In terms of speed, I think that may be a issue with your unit or the way you’re using it because I’ve used it on my dad’s PB and it’s given neither him or me any issues.  While my Android apps are usually more problematic.

      The web browser especially is much better than the browsers I’ve tried on either iOS or Android devices. I can even go to Amazon Instant video and log into my Prime account to watch the available free videos or purchase and watch anything in their collection.

      While Zinio is a known problematic app for now, they themselves said they will have to continue to improve the app for the PB.  Though some consumer feedback indicates they have some issues providing a bug free app on any platform.

  2. Dear RIM

    Enable USB support and I won’t have to jailbreak my playbook.
    I agree with what Tracy said in the last line of his post.

    1.  I agree that they should do this, the hardware definitely supports it.

      While I think they will, the new management definitely seems to be better than the previous and making better decisions.  The new mini keyboard accessory being one of the new things that were long over due and a possible sign of more such accessories coming and that in turn means a higher likelihood that they’ll enable better USB support.

      Besides, they’re on record that they have every intention of continuing to improve the OS from now till BB10.

    1.  I would disagree, much of the issues with the Playbook was bad marketing, lack of a developed app ecosystem, lack of accessories, initial handicapping by tying certain functions to requiring use of a Blackberry phone, and the initial pricing that left many to wonder on the investment cost compared to more well known tablet makers.

      While security is generally consider a good thing and most people never jailbreak or root their devices.

      Many of the issues have now been solved with the lower pricing and OS 2.0 update but it remains to be seen if this is too little too late or not.  Though it means at least the Playbook has a fighting chance in the market but still needs to get past a lot of the negative pre-conceptions many people have developed about it and the fact it’s no longer a top of the line product for 2012.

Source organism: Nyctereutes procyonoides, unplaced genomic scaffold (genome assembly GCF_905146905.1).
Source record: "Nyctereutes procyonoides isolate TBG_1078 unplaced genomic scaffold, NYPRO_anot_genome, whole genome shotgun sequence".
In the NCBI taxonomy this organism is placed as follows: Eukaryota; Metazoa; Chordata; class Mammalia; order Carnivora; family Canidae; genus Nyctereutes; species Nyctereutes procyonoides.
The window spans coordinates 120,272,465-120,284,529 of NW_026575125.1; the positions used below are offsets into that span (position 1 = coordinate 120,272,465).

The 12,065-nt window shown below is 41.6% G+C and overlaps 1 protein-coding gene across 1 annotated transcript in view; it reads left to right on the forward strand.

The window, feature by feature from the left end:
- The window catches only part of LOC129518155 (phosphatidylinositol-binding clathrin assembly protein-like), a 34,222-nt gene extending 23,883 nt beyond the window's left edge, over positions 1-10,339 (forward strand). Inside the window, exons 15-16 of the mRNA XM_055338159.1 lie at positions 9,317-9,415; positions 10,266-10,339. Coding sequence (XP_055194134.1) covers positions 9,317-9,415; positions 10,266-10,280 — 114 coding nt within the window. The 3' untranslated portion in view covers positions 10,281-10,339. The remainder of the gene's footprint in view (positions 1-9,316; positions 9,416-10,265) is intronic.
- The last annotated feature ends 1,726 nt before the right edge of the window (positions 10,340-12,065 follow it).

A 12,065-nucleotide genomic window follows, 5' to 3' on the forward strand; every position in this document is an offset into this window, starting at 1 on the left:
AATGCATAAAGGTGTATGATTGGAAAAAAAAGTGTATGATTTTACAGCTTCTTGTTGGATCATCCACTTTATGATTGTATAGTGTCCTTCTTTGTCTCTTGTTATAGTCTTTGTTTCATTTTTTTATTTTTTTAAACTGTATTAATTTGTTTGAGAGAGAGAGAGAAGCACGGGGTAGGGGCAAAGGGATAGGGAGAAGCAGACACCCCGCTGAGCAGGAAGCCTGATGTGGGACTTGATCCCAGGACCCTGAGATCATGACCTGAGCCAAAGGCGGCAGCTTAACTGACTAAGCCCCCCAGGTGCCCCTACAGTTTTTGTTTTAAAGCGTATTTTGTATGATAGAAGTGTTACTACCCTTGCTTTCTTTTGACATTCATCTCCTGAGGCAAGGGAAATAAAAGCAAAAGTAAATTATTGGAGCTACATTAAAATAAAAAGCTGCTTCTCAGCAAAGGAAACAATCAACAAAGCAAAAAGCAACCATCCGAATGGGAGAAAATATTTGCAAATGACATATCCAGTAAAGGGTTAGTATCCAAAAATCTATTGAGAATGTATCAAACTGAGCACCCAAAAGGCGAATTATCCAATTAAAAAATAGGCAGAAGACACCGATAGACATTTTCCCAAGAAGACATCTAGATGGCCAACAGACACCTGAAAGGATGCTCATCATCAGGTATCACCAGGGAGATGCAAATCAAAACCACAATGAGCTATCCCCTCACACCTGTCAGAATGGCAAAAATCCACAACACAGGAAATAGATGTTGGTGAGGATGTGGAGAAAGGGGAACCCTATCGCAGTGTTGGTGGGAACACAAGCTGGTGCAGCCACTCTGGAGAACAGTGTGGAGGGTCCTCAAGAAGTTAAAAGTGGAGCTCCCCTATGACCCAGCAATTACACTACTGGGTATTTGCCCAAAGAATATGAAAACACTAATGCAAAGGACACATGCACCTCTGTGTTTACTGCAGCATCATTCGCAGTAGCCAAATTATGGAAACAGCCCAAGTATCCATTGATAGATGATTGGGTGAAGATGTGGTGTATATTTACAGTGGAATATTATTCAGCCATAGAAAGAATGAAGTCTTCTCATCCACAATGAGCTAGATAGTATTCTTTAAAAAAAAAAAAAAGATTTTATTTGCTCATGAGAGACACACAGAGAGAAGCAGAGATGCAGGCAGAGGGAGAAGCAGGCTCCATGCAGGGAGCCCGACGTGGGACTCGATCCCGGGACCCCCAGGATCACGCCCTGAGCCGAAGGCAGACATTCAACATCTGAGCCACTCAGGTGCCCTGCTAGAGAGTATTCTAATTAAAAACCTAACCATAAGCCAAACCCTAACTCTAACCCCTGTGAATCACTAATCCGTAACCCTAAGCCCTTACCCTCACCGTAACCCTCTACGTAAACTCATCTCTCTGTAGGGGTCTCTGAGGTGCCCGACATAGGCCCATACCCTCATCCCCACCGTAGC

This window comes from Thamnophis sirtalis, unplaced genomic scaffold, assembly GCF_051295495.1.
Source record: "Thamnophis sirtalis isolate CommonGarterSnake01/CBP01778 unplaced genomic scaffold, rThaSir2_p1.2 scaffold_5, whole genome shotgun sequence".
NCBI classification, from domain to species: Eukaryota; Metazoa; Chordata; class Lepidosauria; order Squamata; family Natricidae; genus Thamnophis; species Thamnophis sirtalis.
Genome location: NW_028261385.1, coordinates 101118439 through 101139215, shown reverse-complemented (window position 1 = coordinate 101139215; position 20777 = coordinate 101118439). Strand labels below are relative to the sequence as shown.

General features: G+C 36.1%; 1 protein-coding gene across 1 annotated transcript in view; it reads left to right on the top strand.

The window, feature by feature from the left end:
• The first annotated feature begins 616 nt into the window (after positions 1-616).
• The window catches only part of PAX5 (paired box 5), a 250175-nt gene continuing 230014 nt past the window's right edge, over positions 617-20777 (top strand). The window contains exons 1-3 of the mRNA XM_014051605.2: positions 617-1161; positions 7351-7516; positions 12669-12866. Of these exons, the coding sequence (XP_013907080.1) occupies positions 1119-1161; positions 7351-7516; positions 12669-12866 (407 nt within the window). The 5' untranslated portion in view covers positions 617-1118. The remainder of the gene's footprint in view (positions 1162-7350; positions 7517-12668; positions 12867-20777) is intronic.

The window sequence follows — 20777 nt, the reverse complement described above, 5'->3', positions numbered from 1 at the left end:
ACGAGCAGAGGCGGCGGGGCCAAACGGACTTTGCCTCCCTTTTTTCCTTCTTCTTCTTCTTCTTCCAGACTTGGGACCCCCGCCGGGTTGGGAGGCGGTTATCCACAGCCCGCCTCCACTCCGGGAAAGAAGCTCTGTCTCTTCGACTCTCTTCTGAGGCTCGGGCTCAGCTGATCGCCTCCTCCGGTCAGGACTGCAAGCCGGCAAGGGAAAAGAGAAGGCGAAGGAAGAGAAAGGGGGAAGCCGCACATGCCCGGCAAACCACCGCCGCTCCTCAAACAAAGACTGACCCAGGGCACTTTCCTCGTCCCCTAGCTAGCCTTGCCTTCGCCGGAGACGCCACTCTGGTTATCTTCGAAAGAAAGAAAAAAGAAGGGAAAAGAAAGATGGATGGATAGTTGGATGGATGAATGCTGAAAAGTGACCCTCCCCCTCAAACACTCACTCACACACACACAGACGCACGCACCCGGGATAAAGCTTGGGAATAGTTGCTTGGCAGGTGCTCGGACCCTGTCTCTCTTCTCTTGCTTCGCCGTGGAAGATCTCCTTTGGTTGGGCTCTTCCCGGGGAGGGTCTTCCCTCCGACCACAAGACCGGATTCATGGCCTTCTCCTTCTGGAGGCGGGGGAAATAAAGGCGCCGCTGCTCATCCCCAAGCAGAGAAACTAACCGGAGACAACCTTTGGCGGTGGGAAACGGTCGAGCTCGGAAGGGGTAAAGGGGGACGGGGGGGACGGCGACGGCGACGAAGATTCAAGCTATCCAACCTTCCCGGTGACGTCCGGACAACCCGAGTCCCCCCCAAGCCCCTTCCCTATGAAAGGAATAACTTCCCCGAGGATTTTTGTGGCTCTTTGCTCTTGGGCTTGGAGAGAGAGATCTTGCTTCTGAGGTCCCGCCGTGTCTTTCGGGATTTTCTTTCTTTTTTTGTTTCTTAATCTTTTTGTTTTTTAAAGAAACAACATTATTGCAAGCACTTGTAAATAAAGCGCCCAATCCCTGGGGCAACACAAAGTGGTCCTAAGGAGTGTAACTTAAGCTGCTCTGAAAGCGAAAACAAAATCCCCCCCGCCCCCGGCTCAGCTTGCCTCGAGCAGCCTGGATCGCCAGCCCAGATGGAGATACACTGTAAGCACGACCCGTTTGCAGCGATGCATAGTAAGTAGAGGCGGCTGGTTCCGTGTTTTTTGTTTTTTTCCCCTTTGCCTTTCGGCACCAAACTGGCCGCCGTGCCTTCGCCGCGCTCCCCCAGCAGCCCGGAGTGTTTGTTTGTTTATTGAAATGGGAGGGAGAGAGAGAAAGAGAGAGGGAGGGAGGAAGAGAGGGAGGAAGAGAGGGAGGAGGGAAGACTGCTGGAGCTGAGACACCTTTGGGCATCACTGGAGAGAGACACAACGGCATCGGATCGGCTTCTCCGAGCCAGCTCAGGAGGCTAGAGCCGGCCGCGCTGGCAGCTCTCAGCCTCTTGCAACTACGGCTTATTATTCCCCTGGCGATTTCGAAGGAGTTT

3. Hmm.  Good move for the Enterprise…  Not that they have much penetration there with the Playbook at least.  Not such a great move for the tiny percentage of users who jailbreak their devices.  

    That said, I’d agree with one thing.  If a website can jailbreak your device, then it is NOT safe, and you should NOT use it for anything even remotely sensitive.  The only thing keeping your data safe at that point is hacker apathy which is a bad thing to count on.

    1.  RIM especially caters to the Enterprise consumer base, which puts a high premium on security and stability.

      So to them any vulnerabilities are a threat to providing that security reliably to avoid things like corporate espionage, etc.

      Other companies do it for similar reasons like extra protection for things like DRM to prevent piracy and other concerns.

      Problem is many in the industry are a bit paranoid about how possibly ineffective existing security measures are for ARM based devices and that tends to push arguably a little overkill on devices that shouldn’t need that level of security.  Though some are willing to allow it under certain conditions but at user risk.

  4.  You know what? Google, Apple, and RIM could help themselves out a lot by allowing Root or Jailbreaking or whatever without needing to hack into the system ourselves. Just as an example, if users were able to get root on an android device by installing a certificate or entering a long string then there would be no reason for the people hacking the system to keep their methods a secret. They could do it and know that telling Google about the flaw wouldn’t mean they now have to find another way to get the same access. Why can’t these companies see this? People want to be able to do what they want with the device they purchased.